Version 3 (modified by anonymous, 10 years ago) (diff)


Peer Profiling and Selection in I2P

PET-CON 2009.1
DRAFT 2009-01-19
Note - this looks like a one-hour talk, Pet-con limit is 10-15m, so a little editing is needed... Maybe this is the outline for a paper, not a 10m talk.

Overview of I2P

    - echelon does this part
  • Unidirectional tunnels, garlic (~= onion) routing, hidden services...
  • Started by jrandom in 2003; vanished in late 2007
  • ~800 routers == peers == users at any given time
  • ~50-100 new routers/day
  • 7 releases in 2008 (pic from stats.i2p)
  • Total usage currently: ~10MBps, ~40K tunnel hops
  • Network growth: doubled in last 6 months (pic from stats.i2p)
  • Hidden services oriented - P2P friendly - only one HTTP outproxy (~= "exit node")

Tunnel Overview

  • Client tunnels - for all user-generated traffic
  • Exploratory tunnels - low bw, used by the router for tunnel builds, tunnel tests, netdb queries... and for "exploration", as we will see below...
  • Tunnel lifetime 10m
  • Selected by each peer
  • Strict ordering within a tunnel (predecessor attack)
  • Tunnel build request can be rejected or dropped for a number of reasons
  • Periodic testing of each tunnel (~1KB per minute)

NetDB Overview

    - echelon will write this
  • RouterInfo for each router, and LeaseSet (~= "hidden service descriptor"), not discussed here
  • K/L/M/N/O bw classes ( <12 / 12+ / 32+ / 64+ / 128+ KBps of configured shared capacity) for each router
  • Information only, not used for any routing decisions...
  • ...Except that K routers are not used
  • Lots of stats in there for network debugging, but NOTHING is trusted or used except IP/port (and "K")
  • Serious anonymity and DOS implications if we trust claimed capacity
  • L is the default, so about 96.5% of routers are L-O, and route for others (pic from stats.i2p)

Peer Profiling and Tiers

  • Continuous gathering of stats, per-peer and per-tunnel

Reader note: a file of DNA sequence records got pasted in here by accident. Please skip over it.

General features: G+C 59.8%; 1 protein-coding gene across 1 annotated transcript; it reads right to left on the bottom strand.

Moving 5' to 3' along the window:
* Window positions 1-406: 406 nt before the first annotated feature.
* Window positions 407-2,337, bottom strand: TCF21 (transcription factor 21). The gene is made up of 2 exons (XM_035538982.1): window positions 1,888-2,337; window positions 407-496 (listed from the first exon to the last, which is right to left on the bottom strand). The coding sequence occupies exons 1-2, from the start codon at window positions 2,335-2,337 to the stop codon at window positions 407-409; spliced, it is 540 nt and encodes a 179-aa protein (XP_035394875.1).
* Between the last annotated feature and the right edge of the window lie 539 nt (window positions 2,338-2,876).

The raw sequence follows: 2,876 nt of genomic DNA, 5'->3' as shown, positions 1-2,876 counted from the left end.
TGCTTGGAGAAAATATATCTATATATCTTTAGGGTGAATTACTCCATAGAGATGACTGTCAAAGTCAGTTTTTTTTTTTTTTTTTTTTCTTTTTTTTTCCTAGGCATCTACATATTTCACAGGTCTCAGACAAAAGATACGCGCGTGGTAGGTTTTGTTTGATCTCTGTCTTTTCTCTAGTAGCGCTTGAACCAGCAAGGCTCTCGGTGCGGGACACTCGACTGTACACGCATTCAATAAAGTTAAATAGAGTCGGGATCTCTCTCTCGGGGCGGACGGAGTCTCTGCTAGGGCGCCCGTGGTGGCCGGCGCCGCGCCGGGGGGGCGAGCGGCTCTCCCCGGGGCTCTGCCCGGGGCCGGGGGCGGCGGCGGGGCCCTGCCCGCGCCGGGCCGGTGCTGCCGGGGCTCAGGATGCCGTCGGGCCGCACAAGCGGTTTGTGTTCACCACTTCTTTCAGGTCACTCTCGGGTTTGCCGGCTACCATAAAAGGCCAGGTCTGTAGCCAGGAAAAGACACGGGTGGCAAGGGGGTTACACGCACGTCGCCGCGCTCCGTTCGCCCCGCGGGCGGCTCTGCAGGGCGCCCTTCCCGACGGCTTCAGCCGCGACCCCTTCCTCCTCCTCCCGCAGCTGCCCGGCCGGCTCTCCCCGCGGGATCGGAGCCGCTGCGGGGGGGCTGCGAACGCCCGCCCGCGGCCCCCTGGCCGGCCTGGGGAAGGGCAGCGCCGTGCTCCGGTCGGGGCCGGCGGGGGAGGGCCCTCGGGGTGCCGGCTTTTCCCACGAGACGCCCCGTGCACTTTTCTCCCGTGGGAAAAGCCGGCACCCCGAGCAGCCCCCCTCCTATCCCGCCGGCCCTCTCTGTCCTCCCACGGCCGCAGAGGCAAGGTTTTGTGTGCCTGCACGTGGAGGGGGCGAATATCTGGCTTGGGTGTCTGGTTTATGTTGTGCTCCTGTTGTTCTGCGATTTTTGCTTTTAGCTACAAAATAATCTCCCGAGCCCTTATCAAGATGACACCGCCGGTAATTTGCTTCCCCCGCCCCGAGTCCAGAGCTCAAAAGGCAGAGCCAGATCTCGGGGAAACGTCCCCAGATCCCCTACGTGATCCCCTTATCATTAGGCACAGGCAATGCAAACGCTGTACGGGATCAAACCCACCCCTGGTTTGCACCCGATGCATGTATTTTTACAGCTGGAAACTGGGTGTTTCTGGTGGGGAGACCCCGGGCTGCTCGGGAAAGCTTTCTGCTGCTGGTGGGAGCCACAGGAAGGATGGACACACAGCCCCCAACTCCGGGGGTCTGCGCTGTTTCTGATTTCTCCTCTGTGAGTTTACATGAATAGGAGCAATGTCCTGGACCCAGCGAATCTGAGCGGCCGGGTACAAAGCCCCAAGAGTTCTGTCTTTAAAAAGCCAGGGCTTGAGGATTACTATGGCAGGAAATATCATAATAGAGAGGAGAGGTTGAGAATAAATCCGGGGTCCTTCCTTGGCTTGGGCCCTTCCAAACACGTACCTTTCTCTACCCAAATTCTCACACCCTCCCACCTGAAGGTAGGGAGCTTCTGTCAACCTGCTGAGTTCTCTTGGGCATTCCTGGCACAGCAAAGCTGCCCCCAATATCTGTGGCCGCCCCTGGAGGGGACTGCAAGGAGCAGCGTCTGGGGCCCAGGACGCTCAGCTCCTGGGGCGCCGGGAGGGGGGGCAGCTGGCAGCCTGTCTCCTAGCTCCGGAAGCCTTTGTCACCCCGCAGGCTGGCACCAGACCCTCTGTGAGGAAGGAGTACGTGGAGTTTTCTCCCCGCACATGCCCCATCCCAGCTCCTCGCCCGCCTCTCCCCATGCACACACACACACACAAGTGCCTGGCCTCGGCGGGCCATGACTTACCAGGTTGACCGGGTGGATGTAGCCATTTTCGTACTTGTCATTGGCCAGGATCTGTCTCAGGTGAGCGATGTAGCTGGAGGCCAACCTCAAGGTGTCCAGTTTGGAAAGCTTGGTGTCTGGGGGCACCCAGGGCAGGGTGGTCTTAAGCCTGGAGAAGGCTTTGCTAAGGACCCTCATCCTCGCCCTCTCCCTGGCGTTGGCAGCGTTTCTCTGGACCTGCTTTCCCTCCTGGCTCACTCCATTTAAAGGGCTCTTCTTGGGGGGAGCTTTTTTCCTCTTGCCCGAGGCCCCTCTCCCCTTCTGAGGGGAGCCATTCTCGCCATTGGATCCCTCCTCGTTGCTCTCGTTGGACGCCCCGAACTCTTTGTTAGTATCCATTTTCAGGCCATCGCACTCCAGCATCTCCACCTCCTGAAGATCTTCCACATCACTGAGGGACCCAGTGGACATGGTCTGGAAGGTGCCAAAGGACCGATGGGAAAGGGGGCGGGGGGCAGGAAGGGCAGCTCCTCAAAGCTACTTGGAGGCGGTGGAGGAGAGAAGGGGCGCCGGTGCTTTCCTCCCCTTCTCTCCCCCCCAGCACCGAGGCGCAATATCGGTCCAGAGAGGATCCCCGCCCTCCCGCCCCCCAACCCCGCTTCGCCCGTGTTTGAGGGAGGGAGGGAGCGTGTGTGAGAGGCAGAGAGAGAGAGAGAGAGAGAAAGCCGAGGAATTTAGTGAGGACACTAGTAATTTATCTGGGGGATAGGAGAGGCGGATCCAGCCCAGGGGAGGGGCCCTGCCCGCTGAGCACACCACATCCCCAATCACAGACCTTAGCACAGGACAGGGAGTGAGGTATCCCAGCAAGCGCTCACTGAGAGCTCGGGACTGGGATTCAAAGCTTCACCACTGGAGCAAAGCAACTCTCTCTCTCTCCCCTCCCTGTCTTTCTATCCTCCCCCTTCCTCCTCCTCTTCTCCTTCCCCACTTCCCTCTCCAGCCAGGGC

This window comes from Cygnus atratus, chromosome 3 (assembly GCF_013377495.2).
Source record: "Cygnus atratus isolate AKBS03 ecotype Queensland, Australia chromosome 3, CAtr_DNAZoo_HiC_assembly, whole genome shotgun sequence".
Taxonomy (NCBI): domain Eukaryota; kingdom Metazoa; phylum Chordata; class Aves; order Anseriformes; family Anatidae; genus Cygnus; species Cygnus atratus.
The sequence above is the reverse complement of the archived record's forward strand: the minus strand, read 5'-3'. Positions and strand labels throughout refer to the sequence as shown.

• Keep totals and average of each stat for several time periods (1m, 10m, 1h, 1d)
  • Re-sort into tiers every 30s
  • Stats are persistent across restarts
  • 3 Tiers:
    • Not Failing Tier: peers is pretty much everybody that is responsive; typ 300-500 peers
    • High Capacity Tier: peers are Not Failing and have above-average tunnels-built-per-hour; typ 10-30 peers
    • Fast Tier: peers are High Capacity and have above-average bandwidth-per-tunnel; typ 8-15 peers
  • Use only my own traffic for these measurements, not routed traffic (we don't know if the peer before or after us in a tunnel is a true participant or the originator or destination, so that data wouldn't be valid)
  • The two metrics above are relative, not absolute, as they depend on traffic;
  • Each tier contains 8 minimum, peers are 'promoted' if the tier is too small (pic: sample table from profiles.jsp)
    Peer (385, hiding 51)Groups (Caps)SpeedCapacityIntegrationFailing? 
    ++ 16BDe7Fast, High Capacity (OR 0.6.5)16,582.8837.470.00 netDb/profile/+-
    ++ 2Mnb~bFast, High Capacity (OR 0.6.5)2,944.3740.740.00 netDb/profile/+-
    ++ 2hHaG5Fast, High Capacity (OR 0.6.5)7,103.6134.300.00 netDb/profile/+-
    ++ CIIICFFast, High Capacity (OR 0.6.5)18,248.6814.64397.00 netDb/profile/+-
    ++ KQ~TdxFast, High Capacity (OR 0.6.5)8,025.648.970.00 netDb/profile/+-
    ++ M92fGWFast, High Capacity (OR 0.6.5)2,623.8644.220.00 netDb/profile/+-
    ++ g247zUFast, High Capacity (OR 0.6.5)18,113.8282.020.00 netDb/profile/+-
    ++ nF6ArZFast, High Capacity (OR 0.6.5)1,776.9846.540.00 netDb/profile/+-

    ++ 1oDXZQHigh Capacity (OR 0.6.5)3,722.1810.450.00 4/20 Test Fails netDb/profile/+-
    ++ BE-r13High Capacity (OR 0.6.5)4,504.2637.510.00 8/56 Test Fails netDb/profile/+-
    ++ LHxb70High Capacity (LR 0.6.5)2,459.3819.630.00 netDb/profile/+-
    ++ OPZ3i5High Capacity (LR 0.6.5)321.747.390.00 netDb/profile/+-
    ++ UM5WvvHigh Capacity (NR 0.6.5)2,137.3011.030.00 netDb/profile/+-
    ++ er9GCLHigh Capacity (LR 0.6.5)207.266.810.00 netDb/profile/+-
    ++ vXE9dGHigh Capacity (LR 0.6.5)241.7416.220.00 netDb/profile/+-
    ++ xHKlu4High Capacity (MR 0.6.5)0.007.400.00 netDb/profile/+-

    ++ -L9FoJNot Failing (OR 0.6.5)626.845.210.00 netDb/profile/+-
       -Nvi-8Not Failing (LR 0.6.5) netDb/profile/+-
       -dlmDxNot Failing (OR 0.6.5)2,290.465.090.00 netDb/profile/+-
       -qO3ahNot Failing (LU 0.6.5) netDb/profile/+-
    ++ -yUfotNot Failing (KR 0.6.5) netDb/profile/+-